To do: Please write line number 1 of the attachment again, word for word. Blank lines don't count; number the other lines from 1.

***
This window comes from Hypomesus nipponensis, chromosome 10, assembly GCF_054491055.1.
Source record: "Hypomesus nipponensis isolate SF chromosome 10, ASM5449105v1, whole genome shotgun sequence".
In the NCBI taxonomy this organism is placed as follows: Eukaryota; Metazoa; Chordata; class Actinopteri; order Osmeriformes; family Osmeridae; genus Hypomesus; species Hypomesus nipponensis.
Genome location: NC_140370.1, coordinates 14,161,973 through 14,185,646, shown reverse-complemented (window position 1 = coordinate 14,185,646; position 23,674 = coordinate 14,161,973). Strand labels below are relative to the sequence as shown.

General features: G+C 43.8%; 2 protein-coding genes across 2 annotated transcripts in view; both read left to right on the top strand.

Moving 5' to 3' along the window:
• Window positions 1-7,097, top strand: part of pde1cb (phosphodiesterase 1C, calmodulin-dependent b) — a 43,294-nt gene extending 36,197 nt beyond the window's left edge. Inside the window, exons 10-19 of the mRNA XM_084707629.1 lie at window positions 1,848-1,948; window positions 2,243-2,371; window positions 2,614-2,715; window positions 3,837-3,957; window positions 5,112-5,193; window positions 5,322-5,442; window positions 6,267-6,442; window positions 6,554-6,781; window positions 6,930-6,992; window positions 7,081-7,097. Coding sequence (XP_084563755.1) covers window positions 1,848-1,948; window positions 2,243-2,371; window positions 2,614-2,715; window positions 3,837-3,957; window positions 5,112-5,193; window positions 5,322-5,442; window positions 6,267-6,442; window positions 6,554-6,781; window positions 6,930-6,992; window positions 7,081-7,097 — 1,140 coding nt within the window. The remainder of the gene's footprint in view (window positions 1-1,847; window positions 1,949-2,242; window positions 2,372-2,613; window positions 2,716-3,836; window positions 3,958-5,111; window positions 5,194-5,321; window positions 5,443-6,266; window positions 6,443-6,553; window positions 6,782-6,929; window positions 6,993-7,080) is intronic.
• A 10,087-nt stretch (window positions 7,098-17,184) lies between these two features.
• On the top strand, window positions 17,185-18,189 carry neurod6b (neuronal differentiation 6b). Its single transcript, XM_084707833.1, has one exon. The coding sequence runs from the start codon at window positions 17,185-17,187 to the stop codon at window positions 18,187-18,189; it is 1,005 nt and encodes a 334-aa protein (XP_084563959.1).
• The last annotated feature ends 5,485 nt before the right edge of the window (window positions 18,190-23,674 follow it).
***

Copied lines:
This window comes from Hypomesus nipponensis, chromosome 10, assembly GCF_054491055.1.